How is CeFi and DeFi Going to Address KYC (Know Your Customer) in the Coming Years?
Centralized Finance (CeFi) exchanges — act as intermediaries to manage the crypto transactions and activities of users.
Decentralized Finance (DeFi) exchanges — which eliminates the need for the custodianship of assets — allows blockchain technology to take over and users having the authority to manage their transactions and activities directly on-chain.
KYC or ‘Know your customer’ is a regulation imposed by jurisdictions that has been historically initiated by the residents/citizens of the related jurisdiction.
Any businesses investing or operating while needing access to capital markets needs to establish some kind of banking relationship; CeFi and DeFi are no different.
These rules are imposed worldwide and are geared towards ensuring that businesses, and now DeFi protocols, act as money exchange and/or transmitters that obtain ‘suitable’ information on every customer they serve.
This makes it trivial for chain surveillance firms to be used by companies and governments to potentially:
- Track spending habits:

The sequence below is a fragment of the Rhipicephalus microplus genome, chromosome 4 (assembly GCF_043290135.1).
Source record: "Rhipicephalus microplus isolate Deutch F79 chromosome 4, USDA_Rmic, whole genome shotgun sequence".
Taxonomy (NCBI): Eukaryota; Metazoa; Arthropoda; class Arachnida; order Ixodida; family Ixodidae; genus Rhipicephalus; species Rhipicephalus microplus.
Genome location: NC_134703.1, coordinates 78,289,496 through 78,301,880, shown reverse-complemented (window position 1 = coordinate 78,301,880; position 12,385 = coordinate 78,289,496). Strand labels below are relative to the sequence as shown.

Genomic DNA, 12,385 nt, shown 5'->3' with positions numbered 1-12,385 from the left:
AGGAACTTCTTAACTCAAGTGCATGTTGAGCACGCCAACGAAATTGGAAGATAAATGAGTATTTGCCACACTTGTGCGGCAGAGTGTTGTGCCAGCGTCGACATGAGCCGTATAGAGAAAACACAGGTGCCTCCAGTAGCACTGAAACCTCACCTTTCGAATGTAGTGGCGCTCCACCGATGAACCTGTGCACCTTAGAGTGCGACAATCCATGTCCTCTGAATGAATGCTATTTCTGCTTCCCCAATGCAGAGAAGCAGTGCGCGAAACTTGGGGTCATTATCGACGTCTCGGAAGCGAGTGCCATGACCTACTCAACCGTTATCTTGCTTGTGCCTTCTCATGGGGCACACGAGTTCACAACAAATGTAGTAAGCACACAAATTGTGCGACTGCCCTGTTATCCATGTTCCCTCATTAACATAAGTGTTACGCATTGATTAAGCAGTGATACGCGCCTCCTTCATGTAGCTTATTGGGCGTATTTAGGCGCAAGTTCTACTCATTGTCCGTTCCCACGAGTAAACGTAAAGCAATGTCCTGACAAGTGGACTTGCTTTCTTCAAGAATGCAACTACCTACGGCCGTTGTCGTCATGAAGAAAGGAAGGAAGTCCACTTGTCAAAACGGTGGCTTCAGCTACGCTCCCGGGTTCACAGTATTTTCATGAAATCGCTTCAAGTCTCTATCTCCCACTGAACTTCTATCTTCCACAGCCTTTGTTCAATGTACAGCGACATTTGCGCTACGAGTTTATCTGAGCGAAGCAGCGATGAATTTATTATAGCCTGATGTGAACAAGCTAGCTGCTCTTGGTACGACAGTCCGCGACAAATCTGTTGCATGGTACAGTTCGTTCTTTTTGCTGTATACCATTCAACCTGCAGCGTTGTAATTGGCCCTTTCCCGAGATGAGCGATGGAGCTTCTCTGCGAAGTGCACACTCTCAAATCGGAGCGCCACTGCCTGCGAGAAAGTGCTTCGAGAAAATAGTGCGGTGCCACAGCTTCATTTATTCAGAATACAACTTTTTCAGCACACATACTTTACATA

- Prevent individuals and now even artificial intelligence (AI) from using other regulated services
- Confiscate crypto and digital assets
- Come after any centralized entity or representative for tax liabilities
- Generally, know more about these entities and individuals than necessary
What Information Needs to be Provided?
To buy a crypto or digital asset from a KYC CeFi or DeFi, users/entities and even AI will need to provide individual user/entity information. How much information is needed will vary from one jurisdiction to the next, some jurisdictions may require a simple name (e-mail) for small amounts (you could easily supply an alias) while others may require more detailed information. Most will ask for any combination of the following:
- Phone number
- Driver’s license
- Government ID
- A selfie holding a piece of paper with the name of the exchange and the date
- A video call with the exchange
Addressing KYC in CeFi is a Nontrivial Task
It’s a nontrivial task because it’s basically mimicking the existing legacy centralized financial KYC infrastructure being used worldwide. Also given the nature of being centralized or having an entity that can be summoned or be enforced to comply, makes it nontrivial since the main players are recognizable.
Addressing KYC in DeFi is a Consequential and Challenging Task
Consequential because it brings:
- Extreme resource costs to companies and governments trying to comply and to enforce it
- Misinformation and abuse by the same entities that are trying to provide control over its citizens and users including AI
Challenging because of:
- The decentralized nature of the protocols / infrastructure
- Trust minimization characteristics
- Its design to provide censorship resistance features
- The pseudonymity as a feature (not a bug) as part of the protocol
- It is open source & open collaboration as core to most projects